Originally meant to be built in Waxahachie, Texas, under the nickname of Desertron, Switzerland-France's CERN states it has seen "tantalizing hints" of the elusive Higgs boson, also called the "God particle," in two of their experiments.
"Scientists sifting through the wreckage of high-energy collisions in an underground lab in Europe announced Tuesday they have seen "tantalizing hints" of the long-sought particle, more formally known as the Higgs boson, which could help explain why there is mass in the universe." (CERN)
First established in 1954, CERN is an international organization that was built to operate the world's largest particle physics laboratory. CERN reports that "Its business is fundamental physics, finding out what the Universe is made of and how it works. It studies the basic constituents of matter — the fundamental particles --- physicists learn about the laws of nature when these particles collide."
According to (The Province), CERN scientists are being ultra-careful with the current data, as finding the Higgs Boson would be the "discovery of the century" in particle physics, a "never-before-seen subatomic particle long thought to be a fundamental building block of the universe."
At a price of $10 billion, the 2009 high-energy lab was specifically designed to find the particle, named the "God particle" by Nobel Prize-winning physicist Leon Lederman. In fact, several CERN scientists have won Nobel Prizes and are Nobel Laureates.
Once the lab was completed, Europe's CERN lab had two physics teams smash atomic particles together in order to seek the existence of the God particle...again and again. Today, the teams finally have reported on the evidence of the subatomic particle's existence.
CERN, a Global Endeavor
Treading very cautiously, CERN director Dr. Rolf-Dieter Heuer has described the results "not conclusive detection of their quarry," reporting it may take as long as another year to finalize current findings.
Heuer is a German particle physicist and Director General of CERN since January 1, 2009, considered instrumental since July 19, 2011 for bringing science into the mainstream culture.The CERN Laboratory is located on the Franco–Swiss border, near Geneva.
CERN has over 10,000 visiting scientists who come to research, representing 608 universities and 113 nationalities, considered one of the first joint ventures in Eurupe with 20 European Member States. It employs just under 2400 people. The Laboratory’s scientific and technical staff designs and builds the particle accelerators and ensures their smooth operation. They also help prepare, run, analyse and interpret the data from complex scientific experiments.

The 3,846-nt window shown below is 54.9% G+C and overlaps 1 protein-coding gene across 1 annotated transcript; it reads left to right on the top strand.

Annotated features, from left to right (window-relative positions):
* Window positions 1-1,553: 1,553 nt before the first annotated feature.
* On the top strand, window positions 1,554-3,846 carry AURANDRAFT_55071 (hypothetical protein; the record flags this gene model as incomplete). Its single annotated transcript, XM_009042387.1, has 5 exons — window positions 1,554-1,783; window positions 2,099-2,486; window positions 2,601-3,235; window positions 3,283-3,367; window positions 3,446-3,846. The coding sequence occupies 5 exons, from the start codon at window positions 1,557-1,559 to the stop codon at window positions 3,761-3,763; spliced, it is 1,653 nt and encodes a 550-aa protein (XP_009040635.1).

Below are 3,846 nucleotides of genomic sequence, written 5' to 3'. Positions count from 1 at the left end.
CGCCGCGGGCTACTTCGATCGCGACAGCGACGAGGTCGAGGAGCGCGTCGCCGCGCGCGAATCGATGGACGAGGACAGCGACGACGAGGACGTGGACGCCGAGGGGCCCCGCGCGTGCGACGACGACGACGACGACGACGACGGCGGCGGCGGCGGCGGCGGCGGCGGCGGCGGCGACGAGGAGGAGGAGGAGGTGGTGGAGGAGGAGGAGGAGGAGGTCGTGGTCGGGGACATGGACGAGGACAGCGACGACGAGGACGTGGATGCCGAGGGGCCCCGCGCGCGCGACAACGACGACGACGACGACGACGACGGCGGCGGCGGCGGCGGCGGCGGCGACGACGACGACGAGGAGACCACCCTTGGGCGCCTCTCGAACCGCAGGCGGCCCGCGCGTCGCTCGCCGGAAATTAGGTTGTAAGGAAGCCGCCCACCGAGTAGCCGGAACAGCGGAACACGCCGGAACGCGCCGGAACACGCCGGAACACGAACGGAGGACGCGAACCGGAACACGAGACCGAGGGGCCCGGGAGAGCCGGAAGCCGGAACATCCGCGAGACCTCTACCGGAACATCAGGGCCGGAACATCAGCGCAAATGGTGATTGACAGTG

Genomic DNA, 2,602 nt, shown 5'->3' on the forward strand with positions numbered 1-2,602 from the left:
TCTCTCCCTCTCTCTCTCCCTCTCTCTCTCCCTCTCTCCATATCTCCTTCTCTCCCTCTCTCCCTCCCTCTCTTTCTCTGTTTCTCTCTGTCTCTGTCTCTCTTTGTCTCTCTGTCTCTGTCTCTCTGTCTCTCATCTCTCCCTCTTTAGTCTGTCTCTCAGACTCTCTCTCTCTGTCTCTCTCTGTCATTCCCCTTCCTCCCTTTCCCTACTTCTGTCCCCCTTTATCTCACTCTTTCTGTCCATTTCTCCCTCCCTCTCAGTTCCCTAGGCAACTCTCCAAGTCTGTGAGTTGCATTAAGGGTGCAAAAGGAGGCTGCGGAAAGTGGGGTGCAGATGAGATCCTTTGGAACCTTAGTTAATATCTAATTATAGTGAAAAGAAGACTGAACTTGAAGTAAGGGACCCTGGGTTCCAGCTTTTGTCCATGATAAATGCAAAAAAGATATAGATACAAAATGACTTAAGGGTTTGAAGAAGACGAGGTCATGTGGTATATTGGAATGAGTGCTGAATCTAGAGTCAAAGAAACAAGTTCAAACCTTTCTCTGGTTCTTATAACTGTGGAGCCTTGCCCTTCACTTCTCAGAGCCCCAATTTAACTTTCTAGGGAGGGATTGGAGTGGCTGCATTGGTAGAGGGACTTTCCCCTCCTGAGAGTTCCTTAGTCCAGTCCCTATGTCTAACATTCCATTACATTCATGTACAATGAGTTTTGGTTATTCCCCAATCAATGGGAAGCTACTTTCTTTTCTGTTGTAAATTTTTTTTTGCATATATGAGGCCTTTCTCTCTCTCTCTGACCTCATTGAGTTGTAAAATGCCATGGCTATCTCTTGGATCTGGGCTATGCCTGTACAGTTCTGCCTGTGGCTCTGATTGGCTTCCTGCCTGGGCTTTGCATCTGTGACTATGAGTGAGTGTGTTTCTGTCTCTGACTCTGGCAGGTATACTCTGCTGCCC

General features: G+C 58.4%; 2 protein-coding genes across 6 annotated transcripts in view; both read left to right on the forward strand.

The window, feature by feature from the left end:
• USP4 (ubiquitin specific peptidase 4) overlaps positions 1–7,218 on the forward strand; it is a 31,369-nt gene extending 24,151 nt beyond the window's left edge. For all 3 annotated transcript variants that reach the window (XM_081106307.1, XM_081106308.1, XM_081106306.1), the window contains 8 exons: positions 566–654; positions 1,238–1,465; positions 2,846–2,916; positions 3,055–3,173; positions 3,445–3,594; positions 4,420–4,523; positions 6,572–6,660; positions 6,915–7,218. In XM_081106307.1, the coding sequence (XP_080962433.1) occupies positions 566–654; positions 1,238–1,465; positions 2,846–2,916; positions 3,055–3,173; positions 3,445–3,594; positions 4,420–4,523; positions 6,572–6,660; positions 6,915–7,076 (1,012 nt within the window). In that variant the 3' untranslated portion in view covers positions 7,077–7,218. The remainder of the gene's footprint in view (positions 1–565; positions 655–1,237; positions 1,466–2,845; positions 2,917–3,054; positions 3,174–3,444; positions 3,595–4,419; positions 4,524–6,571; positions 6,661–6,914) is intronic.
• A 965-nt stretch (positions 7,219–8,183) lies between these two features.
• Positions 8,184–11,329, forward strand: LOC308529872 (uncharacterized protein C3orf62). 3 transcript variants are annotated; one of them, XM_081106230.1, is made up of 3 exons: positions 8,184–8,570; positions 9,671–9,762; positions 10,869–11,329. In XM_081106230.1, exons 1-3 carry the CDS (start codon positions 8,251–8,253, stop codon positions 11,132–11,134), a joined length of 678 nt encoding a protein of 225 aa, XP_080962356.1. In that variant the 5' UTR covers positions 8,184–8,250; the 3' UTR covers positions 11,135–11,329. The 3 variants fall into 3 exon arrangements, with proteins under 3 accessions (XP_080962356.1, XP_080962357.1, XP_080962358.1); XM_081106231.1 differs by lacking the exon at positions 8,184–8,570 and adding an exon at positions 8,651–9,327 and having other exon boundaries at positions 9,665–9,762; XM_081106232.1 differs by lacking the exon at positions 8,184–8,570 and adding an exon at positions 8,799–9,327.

The 20 European Member States are Austria, Belgium, Bulgaria, the Czech Republic, Denmark, Finland, France, Germany, Greece, Hungary, Italy, the Netherlands, Norway, Poland, Portugal, the Slovak Republic, Spain, Sweden, Switzerland and the United Kingdom. The next candidate state for membership is Romania.
Currently involved in CERN programs are the Observer States and Organizations: the European Commission, India, Israel, Japan, the Russian Federation, Turkey, UNESCO and the USA.
Scientists speed particles around the Large Hadron Collider at near light-speed in search of the Higgs Boson particle, or "God's particle."
Co-operation agreements with non-member states with CERN are: Algeria, Argentina, Armenia, Australia, Azerbaijan, Belarus, Bolivia, Brazil, Canada, Chile, China, Colombia, Croatia, Cyprus, Ecuador, Egypt, Estonia, Former Yugoslav Republic of Macedonia (FYROM), Georgia, Iceland, Iran, Jordan, Korea, Lithuania, Malta, , Montenegro, Morocco, New Zealand, Pakistan, Peru, Saudi Arabia, Serbia, Slovenia, South Africa, Ukraine, United Arab Emirates and Vietnam.
Scientific contracts with CERN are: China (Taipei), Cuba, Ghana, Ireland , Latvia, Lebanon, Madagascar, Malaysia, Mozambique, Palestinian Authority, Philippines, Qatar, Rwanda, Singapore, Sri Lanka, Thailand, Tunisia, Uzbekistan and Venezuela.
Canada has contributed approximately $100 million to the CERN project, supplying hardware to both the main collider and the Atlas detector. According to Canada's blogger Michael Den Tandt, if CERN is right, their carbon-tax policy is wrong.
Word Wide Web
The World Wide Web known today was made originally as a CERN project called ENQUIRE. It was first started in 1989 by Tim Berners-Lee and in 1990 by Robert Cailliau. They were honored in 1995 for their contributions to the development of the Web, originally designed to facilitate the sharing of information among researchers with the first website available to CERN researchers and scientists in 1991.
Two years later, on April 30, 1993,it was announced by CERN that the World Wide Web would be open to all people throughout the world. A copy of the original first webpage is still published on the World Wide Web Consortium's website as a historical document.